mothball smell in cedar chest

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Forum topic by RickB posted 10-20-2011 09:56 PM 8432 views 0 times favorited 10 replies Add to Favorites Watch
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48 posts in 3017 days

10-20-2011 09:56 PM

So, my wife acquired an old cedar chest used by a now-deceased family member. The thing was made by Sears a long time ago and had seen better days. My wife wants to refinish it and use it. My wife is doing the Lion’s share of the work and I am supervising.

One problem with the chest though is that there is a persistent mothball smell on the inside. The cedar lining has absorbed the smell. I’d like to get the smell out.

Any thoughts as to how I would get the smell out?


10 replies so far

View HorizontalMike's profile


7736 posts in 2790 days

#1 posted 10-20-2011 10:04 PM

The only thing I would suggest is to sand the interior with some 200grit. Wear a dust mask. No guarantees but worth a shot…

-- HorizontalMike -- "Woodpeckers understand..."

View ajosephg's profile


1880 posts in 3437 days

#2 posted 10-20-2011 11:00 PM

Maybe set it outside with the lid open exposing the inside to the sun?

-- Joe

View crank49's profile


4028 posts in 2847 days

#3 posted 10-20-2011 11:29 PM

Ozone treatment gets the smell out of smoke damaged belongings after a fire. Same process might work for the chest.

View Jim Finn's profile

Jim Finn

2600 posts in 2798 days

#4 posted 10-20-2011 11:35 PM

A friend of mine had the same issue. (Who would put mothballs in a cedar trunk?) I gave him about 1/2 bushel of cedar chips from my planer that he put into the trunk for a few months. I am not sure how it worked though. I need to ask him. Just anogther attempt to correct this.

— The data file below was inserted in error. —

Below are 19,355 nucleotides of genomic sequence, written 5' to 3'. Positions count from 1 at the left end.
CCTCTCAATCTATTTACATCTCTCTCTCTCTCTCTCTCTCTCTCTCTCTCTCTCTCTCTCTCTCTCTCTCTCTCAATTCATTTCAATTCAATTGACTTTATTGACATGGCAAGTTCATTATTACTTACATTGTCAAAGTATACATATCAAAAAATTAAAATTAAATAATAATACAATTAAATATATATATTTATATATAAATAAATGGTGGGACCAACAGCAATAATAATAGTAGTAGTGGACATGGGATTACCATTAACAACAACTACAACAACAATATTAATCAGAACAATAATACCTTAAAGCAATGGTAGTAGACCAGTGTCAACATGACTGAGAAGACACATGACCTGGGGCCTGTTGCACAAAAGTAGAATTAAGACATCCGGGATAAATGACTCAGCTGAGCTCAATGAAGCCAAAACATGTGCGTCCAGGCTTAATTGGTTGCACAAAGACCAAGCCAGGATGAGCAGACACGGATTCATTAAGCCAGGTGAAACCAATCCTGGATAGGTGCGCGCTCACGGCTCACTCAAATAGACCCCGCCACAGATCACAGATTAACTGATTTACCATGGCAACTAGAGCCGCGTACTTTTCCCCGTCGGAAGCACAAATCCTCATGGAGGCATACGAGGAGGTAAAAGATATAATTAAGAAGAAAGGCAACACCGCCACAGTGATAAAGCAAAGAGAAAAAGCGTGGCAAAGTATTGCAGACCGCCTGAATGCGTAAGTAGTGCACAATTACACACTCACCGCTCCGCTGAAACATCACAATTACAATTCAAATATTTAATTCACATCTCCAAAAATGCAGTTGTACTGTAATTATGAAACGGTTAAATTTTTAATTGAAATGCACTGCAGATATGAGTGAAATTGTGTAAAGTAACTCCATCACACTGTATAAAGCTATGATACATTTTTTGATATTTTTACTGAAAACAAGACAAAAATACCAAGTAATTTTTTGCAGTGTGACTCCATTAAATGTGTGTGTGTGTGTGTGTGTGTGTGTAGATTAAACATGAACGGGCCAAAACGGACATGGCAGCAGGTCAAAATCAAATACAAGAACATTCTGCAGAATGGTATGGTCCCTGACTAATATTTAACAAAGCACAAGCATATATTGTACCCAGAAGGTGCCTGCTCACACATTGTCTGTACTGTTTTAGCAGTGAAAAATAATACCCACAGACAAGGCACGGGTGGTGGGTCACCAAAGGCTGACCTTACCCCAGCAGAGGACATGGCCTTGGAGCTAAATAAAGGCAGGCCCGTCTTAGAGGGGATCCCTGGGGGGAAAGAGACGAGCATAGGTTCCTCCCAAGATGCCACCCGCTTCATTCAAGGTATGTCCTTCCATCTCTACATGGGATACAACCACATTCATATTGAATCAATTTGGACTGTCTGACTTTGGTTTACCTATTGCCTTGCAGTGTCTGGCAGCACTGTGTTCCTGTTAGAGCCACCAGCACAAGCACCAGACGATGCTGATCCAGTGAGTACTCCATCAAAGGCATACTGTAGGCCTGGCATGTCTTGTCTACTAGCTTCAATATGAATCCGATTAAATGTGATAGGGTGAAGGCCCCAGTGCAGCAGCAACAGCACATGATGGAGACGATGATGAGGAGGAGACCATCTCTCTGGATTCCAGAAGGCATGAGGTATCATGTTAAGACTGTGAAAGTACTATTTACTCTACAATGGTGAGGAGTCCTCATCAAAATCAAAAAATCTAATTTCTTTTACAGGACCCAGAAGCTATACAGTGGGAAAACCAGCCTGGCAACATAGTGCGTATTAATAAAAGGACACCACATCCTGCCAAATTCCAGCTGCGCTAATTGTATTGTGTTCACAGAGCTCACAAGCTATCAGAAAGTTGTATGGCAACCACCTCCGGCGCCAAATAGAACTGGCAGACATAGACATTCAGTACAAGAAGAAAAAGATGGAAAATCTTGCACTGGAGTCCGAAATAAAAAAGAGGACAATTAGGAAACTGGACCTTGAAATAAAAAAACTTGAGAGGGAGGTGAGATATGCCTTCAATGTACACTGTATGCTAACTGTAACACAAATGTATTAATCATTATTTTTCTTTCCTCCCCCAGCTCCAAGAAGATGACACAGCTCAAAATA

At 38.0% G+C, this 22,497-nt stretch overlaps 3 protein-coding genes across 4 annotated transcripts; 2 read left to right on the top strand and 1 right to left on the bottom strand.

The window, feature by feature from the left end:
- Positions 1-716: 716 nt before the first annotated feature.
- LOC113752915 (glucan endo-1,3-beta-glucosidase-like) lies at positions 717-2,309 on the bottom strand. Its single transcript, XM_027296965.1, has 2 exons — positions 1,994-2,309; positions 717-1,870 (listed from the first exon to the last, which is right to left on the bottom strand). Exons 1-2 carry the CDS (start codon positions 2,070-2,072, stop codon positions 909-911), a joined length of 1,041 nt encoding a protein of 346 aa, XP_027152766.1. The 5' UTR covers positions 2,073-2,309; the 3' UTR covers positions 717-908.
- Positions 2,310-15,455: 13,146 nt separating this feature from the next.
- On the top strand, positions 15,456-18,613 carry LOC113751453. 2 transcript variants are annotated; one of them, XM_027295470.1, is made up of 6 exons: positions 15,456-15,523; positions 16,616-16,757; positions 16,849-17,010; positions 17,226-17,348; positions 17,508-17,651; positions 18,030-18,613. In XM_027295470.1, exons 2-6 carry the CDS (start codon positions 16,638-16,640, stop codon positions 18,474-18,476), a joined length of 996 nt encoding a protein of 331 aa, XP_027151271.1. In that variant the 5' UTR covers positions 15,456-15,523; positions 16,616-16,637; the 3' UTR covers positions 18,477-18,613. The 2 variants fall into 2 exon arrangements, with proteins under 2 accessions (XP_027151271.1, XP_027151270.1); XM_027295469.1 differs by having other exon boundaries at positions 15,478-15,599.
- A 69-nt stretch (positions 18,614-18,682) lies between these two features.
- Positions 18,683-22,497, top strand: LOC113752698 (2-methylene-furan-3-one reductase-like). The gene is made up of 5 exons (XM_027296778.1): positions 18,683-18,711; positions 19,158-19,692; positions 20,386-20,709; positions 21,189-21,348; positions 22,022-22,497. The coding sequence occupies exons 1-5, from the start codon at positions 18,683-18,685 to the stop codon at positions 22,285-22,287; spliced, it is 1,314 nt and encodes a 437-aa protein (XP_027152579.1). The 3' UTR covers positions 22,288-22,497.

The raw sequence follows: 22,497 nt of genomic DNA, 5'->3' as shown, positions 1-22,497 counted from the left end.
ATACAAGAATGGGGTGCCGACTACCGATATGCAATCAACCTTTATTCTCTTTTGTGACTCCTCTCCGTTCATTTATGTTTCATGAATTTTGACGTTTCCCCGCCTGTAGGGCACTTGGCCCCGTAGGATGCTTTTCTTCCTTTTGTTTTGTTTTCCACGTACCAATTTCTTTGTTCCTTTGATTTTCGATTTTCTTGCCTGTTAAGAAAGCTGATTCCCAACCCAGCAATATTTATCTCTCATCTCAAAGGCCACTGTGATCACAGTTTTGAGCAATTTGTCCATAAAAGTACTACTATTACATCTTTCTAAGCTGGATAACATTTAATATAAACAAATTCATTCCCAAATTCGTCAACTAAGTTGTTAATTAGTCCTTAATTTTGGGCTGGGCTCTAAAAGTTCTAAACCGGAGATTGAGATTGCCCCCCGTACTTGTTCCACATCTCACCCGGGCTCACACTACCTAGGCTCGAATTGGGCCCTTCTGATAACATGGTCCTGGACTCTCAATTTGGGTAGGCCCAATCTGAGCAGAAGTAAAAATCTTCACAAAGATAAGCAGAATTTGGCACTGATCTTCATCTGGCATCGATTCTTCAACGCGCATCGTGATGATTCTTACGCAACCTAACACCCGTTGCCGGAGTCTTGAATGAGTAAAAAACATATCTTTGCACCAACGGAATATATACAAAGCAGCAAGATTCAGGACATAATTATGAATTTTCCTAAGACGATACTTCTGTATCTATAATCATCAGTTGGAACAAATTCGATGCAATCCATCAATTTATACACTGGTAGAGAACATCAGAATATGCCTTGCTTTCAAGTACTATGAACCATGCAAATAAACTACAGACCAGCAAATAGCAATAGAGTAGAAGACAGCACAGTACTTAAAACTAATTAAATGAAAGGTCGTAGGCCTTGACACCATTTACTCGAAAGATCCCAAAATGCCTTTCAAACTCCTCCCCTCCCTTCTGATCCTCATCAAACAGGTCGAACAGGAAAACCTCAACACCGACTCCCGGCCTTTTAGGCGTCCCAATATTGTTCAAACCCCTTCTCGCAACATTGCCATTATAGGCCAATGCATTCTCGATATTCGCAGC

-- No PHD, but I have a GED and my DD 214

View TJ65's profile


1375 posts in 2926 days

#5 posted 10-21-2011 04:22 AM

try the sun if you can then if it is still there try sitting a large dish of Bi caronate of soda in there with the lid shut. It should gather up the smell pretty well after awhile. The other thing wold be to replace the smell with another – like lavender or camphor. That way you can keep it in there all the time. But I would try the Bicarb first.
good luck

-- Theresa,

View DS's profile


2855 posts in 2297 days

#6 posted 10-21-2011 05:47 PM

I think Theresa is on the right track with the baking soda. Something to absorb the odor.

Not sure I’d subject this to direct sunlight because the heating cycles will cause movement in the wood.

Sanding likely won’t help as the odor is likely penetrated deeper than just the surface.

Rice is often used to dry things as it absorbs moisture—this might have a similar effect as sunlight without the heating cycles. You could layer uncooked dry rice on the bottom for a day. Turn the chest, layer the next surface. Patience would be key.

-- "Hard work is not defined by the difficulty of the task as much as a person's desire to perform it.", DS251

View 404 - Not Found's profile

404 - Not Found

2544 posts in 2846 days

#7 posted 10-23-2011 12:42 AM

Eliminating odours is a breeze with Febreeze.

If nothing else works you could just leave it open for a few weeks and put scented lining paper in.

View mrg's profile


793 posts in 2876 days

#8 posted 10-23-2011 01:24 AM

If sanding doesn’t work you could seal it and reline the inside with new cedar. You can get a closet kit at a big box store.

-- mrg

View TopamaxSurvivor's profile


18163 posts in 3552 days

#9 posted 10-23-2011 04:35 AM

It will go way if you leave it open, but it will take a loooooooong time.

-- Bob in WW ~ "some old things are lovely, warm still with life ... of the forgotten men who made them." - D.H. Lawrence

View Schoey's profile


23 posts in 3351 days

#10 posted 10-23-2011 05:35 AM

After doing a little research a while back I found out that cedar does little to ward off moths. Myth busted!
Ironically neither do mothballs. In “highly” concentrated amounts the chemicals in mothballs will kill moths.
Be careful if you sand as the chemicals in the mothballs are known carcinogens. I’d remove the cedar if it’s a lining.

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